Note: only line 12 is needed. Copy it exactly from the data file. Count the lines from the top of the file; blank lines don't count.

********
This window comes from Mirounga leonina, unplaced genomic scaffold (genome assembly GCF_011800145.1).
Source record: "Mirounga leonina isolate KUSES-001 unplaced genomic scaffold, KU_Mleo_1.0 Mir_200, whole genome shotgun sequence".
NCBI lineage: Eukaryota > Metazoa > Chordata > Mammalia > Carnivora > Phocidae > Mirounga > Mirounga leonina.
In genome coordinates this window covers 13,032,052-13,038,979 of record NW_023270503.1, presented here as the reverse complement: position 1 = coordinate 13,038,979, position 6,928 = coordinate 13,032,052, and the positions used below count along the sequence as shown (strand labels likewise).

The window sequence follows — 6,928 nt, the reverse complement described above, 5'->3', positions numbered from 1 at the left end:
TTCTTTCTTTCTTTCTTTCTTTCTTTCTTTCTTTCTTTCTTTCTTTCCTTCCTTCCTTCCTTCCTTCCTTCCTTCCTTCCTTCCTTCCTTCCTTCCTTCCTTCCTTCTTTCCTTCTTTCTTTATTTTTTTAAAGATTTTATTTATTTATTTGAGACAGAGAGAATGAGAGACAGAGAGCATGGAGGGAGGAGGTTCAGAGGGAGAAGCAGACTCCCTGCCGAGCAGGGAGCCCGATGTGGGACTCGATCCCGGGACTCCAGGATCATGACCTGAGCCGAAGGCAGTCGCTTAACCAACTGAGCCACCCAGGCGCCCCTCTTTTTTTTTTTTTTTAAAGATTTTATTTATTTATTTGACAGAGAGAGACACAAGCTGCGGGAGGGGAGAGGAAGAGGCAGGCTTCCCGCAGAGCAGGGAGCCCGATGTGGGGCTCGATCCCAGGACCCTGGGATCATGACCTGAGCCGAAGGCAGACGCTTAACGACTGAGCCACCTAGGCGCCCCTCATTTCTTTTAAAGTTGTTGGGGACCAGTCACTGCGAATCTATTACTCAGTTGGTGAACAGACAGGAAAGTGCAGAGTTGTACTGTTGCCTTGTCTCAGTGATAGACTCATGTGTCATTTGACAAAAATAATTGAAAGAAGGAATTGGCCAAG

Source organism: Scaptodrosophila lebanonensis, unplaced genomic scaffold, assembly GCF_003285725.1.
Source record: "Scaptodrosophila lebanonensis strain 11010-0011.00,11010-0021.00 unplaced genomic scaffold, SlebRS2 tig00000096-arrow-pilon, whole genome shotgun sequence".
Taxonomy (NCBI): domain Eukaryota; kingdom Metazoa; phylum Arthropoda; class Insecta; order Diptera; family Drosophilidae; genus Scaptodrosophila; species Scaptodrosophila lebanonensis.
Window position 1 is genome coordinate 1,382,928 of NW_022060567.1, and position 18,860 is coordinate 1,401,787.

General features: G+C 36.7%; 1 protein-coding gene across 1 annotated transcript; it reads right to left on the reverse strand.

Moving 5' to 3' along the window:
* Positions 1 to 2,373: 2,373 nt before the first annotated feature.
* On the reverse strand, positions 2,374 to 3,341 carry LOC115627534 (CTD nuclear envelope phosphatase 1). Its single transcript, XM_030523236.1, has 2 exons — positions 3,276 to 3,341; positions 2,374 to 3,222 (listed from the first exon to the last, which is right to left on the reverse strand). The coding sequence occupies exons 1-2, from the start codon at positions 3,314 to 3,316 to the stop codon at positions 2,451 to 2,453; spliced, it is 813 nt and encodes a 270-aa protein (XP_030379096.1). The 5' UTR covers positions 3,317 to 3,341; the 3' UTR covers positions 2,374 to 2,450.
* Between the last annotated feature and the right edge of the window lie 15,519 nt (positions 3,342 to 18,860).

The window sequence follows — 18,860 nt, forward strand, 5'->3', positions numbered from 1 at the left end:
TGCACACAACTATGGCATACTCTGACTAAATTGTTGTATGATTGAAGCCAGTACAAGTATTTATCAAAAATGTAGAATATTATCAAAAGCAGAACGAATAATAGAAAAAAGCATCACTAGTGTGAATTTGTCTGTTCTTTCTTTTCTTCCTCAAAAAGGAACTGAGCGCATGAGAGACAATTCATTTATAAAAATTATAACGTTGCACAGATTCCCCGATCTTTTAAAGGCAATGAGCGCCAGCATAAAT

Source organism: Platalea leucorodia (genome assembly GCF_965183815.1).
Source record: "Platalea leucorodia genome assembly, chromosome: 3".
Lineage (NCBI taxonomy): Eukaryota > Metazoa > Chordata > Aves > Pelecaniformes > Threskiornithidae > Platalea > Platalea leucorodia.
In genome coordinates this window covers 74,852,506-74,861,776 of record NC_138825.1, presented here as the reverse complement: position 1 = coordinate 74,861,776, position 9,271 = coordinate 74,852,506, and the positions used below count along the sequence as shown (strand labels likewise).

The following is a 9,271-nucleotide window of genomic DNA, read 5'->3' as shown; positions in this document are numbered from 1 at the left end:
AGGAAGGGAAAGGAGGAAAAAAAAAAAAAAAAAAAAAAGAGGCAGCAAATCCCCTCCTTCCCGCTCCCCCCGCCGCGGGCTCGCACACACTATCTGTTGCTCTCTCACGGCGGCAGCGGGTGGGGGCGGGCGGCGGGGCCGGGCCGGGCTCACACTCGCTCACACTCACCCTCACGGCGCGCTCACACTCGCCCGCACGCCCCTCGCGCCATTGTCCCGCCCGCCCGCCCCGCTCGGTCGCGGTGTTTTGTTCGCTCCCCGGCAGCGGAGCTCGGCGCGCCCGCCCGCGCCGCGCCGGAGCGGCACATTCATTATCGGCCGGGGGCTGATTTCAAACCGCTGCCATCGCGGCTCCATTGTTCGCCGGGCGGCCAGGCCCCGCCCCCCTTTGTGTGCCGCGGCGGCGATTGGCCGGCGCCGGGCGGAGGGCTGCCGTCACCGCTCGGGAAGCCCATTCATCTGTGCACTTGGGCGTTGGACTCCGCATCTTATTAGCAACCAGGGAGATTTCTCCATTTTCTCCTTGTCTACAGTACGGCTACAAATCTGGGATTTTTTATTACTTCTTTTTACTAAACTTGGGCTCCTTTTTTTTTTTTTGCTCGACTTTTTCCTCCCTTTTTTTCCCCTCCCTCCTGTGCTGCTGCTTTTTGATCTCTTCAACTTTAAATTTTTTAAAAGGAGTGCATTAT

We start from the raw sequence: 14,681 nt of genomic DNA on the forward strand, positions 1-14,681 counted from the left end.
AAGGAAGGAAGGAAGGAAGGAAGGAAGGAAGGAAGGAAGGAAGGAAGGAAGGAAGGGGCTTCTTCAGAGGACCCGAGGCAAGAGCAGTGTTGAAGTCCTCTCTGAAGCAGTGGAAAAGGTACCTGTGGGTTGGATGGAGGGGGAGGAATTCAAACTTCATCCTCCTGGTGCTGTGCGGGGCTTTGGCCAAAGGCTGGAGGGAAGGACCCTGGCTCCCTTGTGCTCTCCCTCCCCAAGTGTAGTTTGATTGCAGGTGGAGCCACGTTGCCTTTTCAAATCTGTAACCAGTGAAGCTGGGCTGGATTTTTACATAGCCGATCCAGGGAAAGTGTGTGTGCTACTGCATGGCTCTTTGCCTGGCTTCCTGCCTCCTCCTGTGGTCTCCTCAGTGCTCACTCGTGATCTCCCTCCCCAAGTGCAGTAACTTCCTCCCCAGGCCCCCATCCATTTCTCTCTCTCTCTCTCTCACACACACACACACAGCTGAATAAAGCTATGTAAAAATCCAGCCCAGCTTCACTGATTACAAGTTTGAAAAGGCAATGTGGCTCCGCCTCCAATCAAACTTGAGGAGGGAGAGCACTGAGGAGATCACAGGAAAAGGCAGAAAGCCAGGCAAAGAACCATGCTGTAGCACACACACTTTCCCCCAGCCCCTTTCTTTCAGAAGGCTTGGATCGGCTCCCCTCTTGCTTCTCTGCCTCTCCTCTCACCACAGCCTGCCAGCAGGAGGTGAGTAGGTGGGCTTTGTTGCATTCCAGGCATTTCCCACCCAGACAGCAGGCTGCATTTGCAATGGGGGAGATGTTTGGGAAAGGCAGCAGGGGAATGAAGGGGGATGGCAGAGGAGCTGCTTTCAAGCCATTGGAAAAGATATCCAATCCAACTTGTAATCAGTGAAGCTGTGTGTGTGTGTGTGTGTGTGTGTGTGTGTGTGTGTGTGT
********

Moving 5' to 3' along the window: